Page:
Knights in Action: Brother Joe Fiala’s mission trip to Haiti

Brother Joe writes:
The trip is under the auspices of the Notre Dame Haiti Program that was begun in the early 90’s by Fr Thomas Streit, CSC, who was a biological researcher. He helped work out a way to greatly reduce lymphatic filariasis. Their main web site is https://www.nd.edu/features/haiti-lymphatic-filariasis/
His efforts were largely successful and the program was taken over by the government health ministry with the help of WHO, CDC and an ecumenical church group. However, the people in this area of Haiti were at center of the 2010 earthquake and the land where the ND building is served as the location of one of larger UN field hospitals just st after the quake.  And they still have lots of problems even if filariasis is not spreading as much. So groups of medical and surgical doctors go to Leogane about every 6 months. Now the program works with the Episcopal Hospital Saint Croux in Leogane to operate some clinics in parishes and small town community centers. And we also go to 2-3 orphanages that do not have regular outside sponsors. Last year I was able to take many boy and girl uniforms from St Michael School.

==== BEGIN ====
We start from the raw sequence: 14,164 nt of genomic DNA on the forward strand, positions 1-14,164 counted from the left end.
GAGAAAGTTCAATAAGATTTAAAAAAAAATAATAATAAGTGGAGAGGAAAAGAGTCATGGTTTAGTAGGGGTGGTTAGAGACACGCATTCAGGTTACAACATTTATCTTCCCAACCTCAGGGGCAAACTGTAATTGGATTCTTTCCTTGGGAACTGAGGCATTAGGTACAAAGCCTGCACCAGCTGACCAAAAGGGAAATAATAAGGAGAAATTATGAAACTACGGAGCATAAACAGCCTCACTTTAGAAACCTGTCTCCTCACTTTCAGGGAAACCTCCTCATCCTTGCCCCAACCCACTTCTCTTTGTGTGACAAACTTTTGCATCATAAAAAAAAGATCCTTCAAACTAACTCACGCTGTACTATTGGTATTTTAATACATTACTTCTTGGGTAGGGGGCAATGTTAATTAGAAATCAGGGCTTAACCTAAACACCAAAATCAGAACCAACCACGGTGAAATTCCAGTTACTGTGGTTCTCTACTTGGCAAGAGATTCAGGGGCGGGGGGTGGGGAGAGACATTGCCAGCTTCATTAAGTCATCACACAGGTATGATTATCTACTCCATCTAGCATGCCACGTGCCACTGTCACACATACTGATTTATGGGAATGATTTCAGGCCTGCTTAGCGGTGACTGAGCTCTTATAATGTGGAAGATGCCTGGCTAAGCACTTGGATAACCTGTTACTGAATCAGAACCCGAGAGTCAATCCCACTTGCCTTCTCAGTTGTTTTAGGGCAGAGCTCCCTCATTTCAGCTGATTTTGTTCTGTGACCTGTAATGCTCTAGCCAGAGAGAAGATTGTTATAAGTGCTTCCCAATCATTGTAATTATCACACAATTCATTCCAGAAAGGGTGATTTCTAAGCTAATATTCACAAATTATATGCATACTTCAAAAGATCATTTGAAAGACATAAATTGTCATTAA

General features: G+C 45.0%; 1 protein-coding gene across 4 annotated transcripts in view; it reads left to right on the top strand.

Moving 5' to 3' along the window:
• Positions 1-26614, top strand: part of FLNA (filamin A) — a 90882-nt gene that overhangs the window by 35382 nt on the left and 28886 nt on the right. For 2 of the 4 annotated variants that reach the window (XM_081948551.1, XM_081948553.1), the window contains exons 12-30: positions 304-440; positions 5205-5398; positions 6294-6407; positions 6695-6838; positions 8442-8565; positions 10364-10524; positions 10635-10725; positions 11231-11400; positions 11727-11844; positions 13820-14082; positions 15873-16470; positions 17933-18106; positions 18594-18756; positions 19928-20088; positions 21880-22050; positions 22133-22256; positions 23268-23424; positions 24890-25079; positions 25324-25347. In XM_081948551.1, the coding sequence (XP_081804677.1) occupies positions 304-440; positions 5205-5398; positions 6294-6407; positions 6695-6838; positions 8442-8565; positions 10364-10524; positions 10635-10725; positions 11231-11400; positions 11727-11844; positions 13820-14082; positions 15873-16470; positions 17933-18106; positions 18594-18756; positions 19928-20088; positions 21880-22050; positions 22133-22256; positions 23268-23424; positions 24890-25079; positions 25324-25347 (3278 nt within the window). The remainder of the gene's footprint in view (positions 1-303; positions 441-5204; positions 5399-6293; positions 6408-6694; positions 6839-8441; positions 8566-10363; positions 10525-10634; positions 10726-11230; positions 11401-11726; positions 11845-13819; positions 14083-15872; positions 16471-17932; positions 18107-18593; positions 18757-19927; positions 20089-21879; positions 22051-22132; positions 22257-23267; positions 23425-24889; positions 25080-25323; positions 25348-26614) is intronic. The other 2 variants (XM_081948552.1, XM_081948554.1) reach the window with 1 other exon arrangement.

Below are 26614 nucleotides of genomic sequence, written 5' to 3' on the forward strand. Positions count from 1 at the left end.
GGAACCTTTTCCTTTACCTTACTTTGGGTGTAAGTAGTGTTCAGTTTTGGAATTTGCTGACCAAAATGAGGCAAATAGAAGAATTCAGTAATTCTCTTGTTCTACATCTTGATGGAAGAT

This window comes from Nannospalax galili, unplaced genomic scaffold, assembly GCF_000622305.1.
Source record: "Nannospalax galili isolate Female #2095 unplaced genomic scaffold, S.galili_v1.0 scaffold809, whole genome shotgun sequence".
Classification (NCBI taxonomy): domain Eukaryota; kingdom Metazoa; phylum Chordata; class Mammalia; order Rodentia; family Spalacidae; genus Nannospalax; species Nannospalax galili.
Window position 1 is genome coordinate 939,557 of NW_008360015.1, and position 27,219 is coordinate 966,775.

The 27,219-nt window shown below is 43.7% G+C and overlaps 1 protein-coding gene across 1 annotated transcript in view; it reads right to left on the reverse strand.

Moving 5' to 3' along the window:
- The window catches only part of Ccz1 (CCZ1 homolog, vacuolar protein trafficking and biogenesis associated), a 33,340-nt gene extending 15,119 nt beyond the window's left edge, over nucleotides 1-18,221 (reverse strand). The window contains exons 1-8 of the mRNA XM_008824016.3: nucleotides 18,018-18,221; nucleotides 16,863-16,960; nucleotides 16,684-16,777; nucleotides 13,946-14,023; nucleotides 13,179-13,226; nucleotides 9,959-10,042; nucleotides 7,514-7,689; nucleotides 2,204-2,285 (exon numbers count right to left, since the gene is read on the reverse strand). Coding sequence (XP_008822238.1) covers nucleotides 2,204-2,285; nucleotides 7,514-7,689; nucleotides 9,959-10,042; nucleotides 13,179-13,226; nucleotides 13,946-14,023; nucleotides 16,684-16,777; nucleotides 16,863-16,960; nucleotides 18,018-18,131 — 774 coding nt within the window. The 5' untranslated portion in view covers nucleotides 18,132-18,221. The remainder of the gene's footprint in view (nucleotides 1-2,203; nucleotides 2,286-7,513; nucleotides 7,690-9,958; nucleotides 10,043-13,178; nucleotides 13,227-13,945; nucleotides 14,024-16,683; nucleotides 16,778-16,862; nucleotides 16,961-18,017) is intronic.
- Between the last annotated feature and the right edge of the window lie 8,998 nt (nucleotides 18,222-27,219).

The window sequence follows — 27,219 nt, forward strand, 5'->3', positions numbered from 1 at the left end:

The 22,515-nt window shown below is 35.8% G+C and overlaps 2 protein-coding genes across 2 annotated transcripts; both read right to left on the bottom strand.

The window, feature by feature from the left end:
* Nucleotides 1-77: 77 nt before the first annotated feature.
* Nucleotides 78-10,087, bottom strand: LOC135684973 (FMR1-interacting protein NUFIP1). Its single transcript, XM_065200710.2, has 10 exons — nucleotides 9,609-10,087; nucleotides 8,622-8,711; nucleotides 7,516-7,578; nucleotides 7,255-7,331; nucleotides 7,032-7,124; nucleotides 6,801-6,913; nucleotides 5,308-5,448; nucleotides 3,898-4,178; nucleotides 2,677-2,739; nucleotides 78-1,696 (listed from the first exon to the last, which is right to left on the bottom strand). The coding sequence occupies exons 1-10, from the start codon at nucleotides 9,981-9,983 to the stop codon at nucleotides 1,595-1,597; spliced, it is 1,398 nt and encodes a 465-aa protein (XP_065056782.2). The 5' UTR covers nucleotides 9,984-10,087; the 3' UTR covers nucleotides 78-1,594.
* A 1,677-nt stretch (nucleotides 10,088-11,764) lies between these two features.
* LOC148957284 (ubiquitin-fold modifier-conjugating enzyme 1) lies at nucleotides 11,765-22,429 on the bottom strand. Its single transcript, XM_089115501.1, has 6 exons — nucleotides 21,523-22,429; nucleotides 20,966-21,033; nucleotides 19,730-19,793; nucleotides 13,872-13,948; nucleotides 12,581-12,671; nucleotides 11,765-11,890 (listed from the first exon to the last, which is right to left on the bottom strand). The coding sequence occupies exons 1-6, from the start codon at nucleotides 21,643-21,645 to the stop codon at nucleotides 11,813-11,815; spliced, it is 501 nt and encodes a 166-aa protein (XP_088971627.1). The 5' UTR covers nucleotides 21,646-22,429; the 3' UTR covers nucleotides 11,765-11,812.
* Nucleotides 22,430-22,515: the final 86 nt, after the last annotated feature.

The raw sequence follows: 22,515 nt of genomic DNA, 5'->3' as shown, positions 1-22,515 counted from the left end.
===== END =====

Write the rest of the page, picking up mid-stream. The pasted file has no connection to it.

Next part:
We also have had a clinic at the local parish St Rose of Lima. They already had nice uniforms and sisters that teach there. So I am taking them some holy cards of St Rose with the Our Father, Hail Mary and Glory Be printed in Creole on them to give them.
I was able to get a bunch of children’s cloths from St Vincent DePaul at St Michael and from downtown to fill my 2 suitcases to 50 lbs each, which is limit and n flights there. I also buy medicine from a program called MAP so we have something with which to treat people. There are no pharmacies. But it’s just acute care. There was nothing to do for a 13 yr old boy at St Rose last year who had a tumor growing in his upper jaw. There is no insulin for diabetics. Persons with asthma use the inhaler we may have for them until it gone, then they have none. Adults with chest pain must reduce their activities since there will never be a stent placed or a by-pass done for them. We give out a lot of vitamins to try to prevent illness some, and tums or softeners for stomachaches. We buy food for orphanages that don’t have refrigeration.
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